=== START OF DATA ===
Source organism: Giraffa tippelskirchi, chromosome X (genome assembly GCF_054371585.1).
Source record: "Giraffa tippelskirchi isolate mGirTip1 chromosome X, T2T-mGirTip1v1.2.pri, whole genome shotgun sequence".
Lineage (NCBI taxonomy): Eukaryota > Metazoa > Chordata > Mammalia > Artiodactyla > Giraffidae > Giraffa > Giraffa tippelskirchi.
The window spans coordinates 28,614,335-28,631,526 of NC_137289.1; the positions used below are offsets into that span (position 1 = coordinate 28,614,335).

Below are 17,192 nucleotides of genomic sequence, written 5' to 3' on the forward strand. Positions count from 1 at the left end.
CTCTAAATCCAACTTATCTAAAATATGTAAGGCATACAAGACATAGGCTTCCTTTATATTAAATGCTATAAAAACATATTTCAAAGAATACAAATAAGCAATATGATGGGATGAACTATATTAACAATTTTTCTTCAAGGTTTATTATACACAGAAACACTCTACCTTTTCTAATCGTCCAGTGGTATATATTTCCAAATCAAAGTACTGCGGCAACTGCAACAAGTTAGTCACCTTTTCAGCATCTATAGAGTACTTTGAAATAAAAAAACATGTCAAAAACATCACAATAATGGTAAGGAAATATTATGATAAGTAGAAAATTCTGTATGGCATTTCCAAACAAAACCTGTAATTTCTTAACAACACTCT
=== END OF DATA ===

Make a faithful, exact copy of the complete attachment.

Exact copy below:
Source organism: Giraffa tippelskirchi, chromosome X (genome assembly GCF_054371585.1).
Source record: "Giraffa tippelskirchi isolate mGirTip1 chromosome X, T2T-mGirTip1v1.2.pri, whole genome shotgun sequence".
Lineage (NCBI taxonomy): Eukaryota > Metazoa > Chordata > Mammalia > Artiodactyla > Giraffidae > Giraffa > Giraffa tippelskirchi.
The window spans coordinates 28,614,335-28,631,526 of NC_137289.1; the positions used below are offsets into that span (position 1 = coordinate 28,614,335).

Below are 17,192 nucleotides of genomic sequence, written 5' to 3' on the forward strand. Positions count from 1 at the left end.
CTCTAAATCCAACTTATCTAAAATATGTAAGGCATACAAGACATAGGCTTCCTTTATATTAAATGCTATAAAAACATATTTCAAAGAATACAAATAAGCAATATGATGGGATGAACTATATTAACAATTTTTCTTCAAGGTTTATTATACACAGAAACACTCTACCTTTTCTAATCGTCCAGTGGTATATATTTCCAAATCAAAGTACTGCGGCAACTGCAACAAGTTAGTCACCTTTTCAGCATCTATAGAGTACTTTGAAATAAAAAAACATGTCAAAAACATCACAATAATGGTAAGGAAATATTATGATAAGTAGAAAATTCTGTATGGCATTTCCAAACAAAACCTGTAATTTCTTAACAACACTCT